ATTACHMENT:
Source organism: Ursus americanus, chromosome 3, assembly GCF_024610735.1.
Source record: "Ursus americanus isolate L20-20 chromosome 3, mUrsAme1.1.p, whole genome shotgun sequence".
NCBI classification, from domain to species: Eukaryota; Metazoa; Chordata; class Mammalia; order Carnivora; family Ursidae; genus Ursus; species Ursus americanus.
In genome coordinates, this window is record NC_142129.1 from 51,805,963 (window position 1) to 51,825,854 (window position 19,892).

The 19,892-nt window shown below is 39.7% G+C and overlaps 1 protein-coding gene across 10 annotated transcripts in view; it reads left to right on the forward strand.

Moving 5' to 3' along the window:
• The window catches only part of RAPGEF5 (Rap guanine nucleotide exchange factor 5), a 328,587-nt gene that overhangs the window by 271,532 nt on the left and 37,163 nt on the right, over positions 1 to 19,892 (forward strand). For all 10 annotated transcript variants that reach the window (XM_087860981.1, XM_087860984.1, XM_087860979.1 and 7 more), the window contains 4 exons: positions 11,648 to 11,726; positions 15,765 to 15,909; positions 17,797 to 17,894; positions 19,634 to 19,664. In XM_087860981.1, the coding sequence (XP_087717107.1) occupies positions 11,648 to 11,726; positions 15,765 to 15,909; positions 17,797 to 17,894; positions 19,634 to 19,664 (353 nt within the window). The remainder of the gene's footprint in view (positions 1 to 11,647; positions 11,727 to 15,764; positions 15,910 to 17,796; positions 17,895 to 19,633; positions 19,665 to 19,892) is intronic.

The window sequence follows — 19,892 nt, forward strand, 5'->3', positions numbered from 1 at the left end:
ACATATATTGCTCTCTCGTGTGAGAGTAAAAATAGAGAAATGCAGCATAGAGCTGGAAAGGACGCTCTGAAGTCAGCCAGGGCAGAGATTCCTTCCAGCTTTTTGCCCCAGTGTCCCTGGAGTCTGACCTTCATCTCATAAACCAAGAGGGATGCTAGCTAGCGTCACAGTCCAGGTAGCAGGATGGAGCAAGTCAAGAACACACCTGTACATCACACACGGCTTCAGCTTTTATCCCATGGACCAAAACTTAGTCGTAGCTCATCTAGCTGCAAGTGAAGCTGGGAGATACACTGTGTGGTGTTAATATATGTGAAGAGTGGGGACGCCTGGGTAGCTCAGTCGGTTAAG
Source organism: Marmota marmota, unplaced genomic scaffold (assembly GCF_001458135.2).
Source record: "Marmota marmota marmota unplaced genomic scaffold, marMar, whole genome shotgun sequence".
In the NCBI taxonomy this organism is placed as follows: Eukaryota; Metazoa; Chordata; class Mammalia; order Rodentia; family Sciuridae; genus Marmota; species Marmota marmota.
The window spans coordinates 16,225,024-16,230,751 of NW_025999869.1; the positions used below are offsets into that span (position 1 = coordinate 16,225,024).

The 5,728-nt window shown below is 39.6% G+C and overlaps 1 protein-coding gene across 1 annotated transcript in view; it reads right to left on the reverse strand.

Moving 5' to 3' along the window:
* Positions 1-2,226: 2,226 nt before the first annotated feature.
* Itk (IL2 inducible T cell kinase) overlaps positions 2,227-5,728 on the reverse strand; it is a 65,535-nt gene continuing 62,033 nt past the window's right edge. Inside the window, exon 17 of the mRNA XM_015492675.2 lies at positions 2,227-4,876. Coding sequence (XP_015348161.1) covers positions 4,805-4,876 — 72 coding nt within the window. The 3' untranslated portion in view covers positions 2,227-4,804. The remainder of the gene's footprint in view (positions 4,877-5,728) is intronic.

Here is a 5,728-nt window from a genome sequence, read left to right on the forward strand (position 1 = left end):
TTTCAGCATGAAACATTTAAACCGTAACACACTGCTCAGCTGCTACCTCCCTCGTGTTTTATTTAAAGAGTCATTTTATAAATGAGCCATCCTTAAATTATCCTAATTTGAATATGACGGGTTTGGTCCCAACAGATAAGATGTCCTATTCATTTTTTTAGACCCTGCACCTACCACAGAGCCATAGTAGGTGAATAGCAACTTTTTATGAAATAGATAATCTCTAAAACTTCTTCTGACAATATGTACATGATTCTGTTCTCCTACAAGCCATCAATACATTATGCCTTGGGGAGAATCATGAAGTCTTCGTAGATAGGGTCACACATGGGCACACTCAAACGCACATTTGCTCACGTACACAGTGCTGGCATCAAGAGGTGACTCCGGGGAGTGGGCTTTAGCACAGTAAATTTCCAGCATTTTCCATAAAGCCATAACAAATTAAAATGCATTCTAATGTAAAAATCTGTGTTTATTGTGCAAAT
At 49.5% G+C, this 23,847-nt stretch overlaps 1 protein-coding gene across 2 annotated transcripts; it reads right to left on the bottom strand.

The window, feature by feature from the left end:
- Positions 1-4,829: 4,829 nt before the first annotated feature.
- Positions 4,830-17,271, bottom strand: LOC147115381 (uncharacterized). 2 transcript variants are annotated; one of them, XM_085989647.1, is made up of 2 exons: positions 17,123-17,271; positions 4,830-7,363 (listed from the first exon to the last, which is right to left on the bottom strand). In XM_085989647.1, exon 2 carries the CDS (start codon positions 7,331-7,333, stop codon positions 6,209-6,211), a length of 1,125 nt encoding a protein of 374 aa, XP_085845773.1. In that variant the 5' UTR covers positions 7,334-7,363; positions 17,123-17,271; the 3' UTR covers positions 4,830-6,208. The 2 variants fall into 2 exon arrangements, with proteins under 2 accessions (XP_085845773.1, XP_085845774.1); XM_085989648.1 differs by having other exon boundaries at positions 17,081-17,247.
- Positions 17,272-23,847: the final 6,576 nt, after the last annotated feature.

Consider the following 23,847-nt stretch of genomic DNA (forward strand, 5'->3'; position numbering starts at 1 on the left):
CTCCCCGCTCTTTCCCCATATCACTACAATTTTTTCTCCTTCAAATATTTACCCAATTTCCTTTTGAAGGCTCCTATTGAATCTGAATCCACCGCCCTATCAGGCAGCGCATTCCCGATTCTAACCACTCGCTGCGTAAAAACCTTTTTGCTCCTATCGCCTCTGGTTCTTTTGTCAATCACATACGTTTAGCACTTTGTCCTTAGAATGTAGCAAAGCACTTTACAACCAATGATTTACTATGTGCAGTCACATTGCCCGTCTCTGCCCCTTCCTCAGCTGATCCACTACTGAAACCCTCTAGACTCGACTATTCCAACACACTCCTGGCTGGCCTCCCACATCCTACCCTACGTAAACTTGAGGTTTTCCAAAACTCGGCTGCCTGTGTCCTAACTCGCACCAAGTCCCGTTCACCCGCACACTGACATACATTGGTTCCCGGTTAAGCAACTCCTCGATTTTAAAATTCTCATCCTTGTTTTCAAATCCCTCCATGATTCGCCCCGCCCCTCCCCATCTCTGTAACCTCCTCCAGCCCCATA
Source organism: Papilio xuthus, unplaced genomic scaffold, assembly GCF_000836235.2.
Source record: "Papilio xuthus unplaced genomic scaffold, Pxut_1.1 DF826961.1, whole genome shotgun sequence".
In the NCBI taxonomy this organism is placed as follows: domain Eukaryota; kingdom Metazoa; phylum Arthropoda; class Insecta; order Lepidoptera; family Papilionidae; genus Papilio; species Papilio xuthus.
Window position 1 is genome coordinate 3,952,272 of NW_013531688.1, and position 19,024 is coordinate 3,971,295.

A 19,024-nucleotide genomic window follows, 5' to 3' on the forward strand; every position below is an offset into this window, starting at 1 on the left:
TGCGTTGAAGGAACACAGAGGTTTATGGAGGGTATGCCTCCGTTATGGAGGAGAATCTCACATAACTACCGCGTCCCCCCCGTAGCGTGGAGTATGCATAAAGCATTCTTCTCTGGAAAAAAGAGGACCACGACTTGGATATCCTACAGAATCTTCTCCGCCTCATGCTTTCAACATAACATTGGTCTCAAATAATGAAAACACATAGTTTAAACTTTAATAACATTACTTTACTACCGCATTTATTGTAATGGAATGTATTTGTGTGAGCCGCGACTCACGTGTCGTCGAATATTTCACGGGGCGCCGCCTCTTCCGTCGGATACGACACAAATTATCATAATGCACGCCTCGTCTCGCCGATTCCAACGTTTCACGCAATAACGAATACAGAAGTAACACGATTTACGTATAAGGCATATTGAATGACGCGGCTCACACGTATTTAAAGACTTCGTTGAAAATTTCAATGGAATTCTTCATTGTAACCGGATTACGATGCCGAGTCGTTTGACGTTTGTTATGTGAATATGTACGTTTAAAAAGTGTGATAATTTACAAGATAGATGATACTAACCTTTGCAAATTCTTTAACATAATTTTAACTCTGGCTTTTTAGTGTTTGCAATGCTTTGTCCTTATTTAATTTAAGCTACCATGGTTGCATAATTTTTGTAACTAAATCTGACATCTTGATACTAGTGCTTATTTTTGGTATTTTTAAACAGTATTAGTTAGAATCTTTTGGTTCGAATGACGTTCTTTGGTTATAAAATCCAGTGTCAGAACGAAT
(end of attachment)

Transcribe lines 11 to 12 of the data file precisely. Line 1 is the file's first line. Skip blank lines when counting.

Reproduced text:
Source record: "Marmota marmota marmota unplaced genomic scaffold, marMar, whole genome shotgun sequence".
In the NCBI taxonomy this organism is placed as follows: Eukaryota; Metazoa; Chordata; class Mammalia; order Rodentia; family Sciuridae; genus Marmota; species Marmota marmota.